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@quazzie quazzie/ifan02.h
Last active Nov 22, 2019

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esphome ifan02 cookbook info
#include "esphome.h"
using namespace esphome;
class IFan02Output : public Component, public FloatOutput {
public:
void write_state(float state) override {
if (state < 0.3) {
// OFF
digitalWrite(5, LOW);
digitalWrite(4, LOW);
digitalWrite(15, LOW);
} else if (state < 0.6) {
// low speed
digitalWrite(5, HIGH);
digitalWrite(4, LOW);
digitalWrite(15, LOW);
} else if (state < 0.9) {
// medium speed
digitalWrite(5, HIGH);
digitalWrite(4, HIGH);
digitalWrite(15, LOW);
} else {
// high speed
digitalWrite(5, HIGH);
digitalWrite(4, LOW);
digitalWrite(15, HIGH);
}
}
};
esphome:
name: ifan02
platform: ESP8266
board: esp8285
includes:
- ifan02.h
on_boot:
priority: 225
# turn off the light as early as possible
then:
- light.turn_off: ifan02_light
wifi:
ssid: <YOUR_SSID>
password: <YOUR_PASSWORD>
api:
logger:
ota:
binary_sensor:
- platform: gpio
id: vbutton_light
pin:
number: GPIO0
inverted: True
on_press:
then:
- light.toggle: ifan02_light
- platform: gpio
id: vbutton_relay_1
pin:
number: GPIO9
inverted: True
on_press:
then:
- switch.toggle: fan_relay1
- switch.turn_on: update_fan_speed
- platform: gpio
id: vbutton_relay_2
pin:
number: GPIO10
inverted: True
on_press:
then:
- switch.toggle: fan_relay2
- switch.turn_on: update_fan_speed
- platform: gpio
id: vbutton_relay_3
pin:
number: GPIO14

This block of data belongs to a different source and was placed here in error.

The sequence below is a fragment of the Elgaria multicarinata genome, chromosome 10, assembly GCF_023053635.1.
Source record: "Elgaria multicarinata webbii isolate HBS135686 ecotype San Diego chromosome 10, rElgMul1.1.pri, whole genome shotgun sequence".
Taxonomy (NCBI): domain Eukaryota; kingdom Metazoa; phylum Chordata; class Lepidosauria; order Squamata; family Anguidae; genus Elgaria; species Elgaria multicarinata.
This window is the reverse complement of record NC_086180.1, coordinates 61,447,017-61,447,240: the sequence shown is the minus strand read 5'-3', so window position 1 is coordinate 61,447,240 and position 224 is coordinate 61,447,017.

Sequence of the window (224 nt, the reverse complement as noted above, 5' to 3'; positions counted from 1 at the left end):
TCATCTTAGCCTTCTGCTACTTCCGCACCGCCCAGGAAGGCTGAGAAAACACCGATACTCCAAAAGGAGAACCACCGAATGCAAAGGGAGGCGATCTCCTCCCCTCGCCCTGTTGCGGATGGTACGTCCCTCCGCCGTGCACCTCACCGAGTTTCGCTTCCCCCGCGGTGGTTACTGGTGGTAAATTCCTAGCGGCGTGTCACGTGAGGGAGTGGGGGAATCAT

inverted: True
on_press:
then:
- switch.toggle: fan_relay3
- switch.turn_on: update_fan_speed
output:
- platform: custom
type: float
outputs:
id: fanoutput
lambda: |-
auto ifan02_fan = new IFan02Output();
App.register_component(ifan02_fan);
return {ifan02_fan};
- platform: gpio
pin: GPIO12
id: light_output
light:
- platform: binary
name: "iFan02 Light"
output: light_output
id: ifan02_light
switch:
- platform: template
id: update_fan_speed
optimistic: True
turn_on_action:
then:
- delay: 200ms
- if:
condition:
and:
- switch.is_off: fan_relay1
- switch.is_off: fan_relay2
- switch.is_off: fan_relay3
then:
- fan.turn_off: ifan02_fan
- if:
condition:
and:
- switch.is_on: fan_relay1
- switch.is_off: fan_relay2
- switch.is_off: fan_relay3
then:
- fan.turn_on:
id: ifan02_fan
speed: LOW
- if:
condition:
and:
- switch.is_on: fan_relay1
- switch.is_on: fan_relay2
- switch.is_off: fan_relay3
then:
- fan.turn_on:
id: ifan02_fan
speed: MEDIUM
- if:
condition:
and:
- switch.is_on: fan_relay1
- switch.is_off: fan_relay2
- switch.is_on: fan_relay3
then:
- fan.turn_on:
id: ifan02_fan
speed: HIGH
- switch.turn_off: update_fan_speed
- platform: gpio
pin: GPIO5
id: fan_relay1
- platform: gpio
pin: GPIO4
id: fan_relay2
- platform: gpio
pin: GPIO15
id: fan_relay3
fan:
- platform: speed
output: fanoutput
id: ifan02_fan
name: "iFan02 Fan"
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quazzie commented Apr 3, 2019

Rev 1 -> 2 changed the lambdas to AND conditions

@DeeBeeKay

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DeeBeeKay commented Oct 2, 2019

Hi @quazzie, thanks for this code. I got it to compile with only one change: since you wrote this, esphome has reserved the word "light", and it can't be used as an id. Changing the lught's id to "light1" (or anything really) fixes that.

I have a new bug, though. The device powers on with the light turned on, no matter what I do. I don't care in the lounge, but it's a deal breaker for the kids bedroom. Any ideas?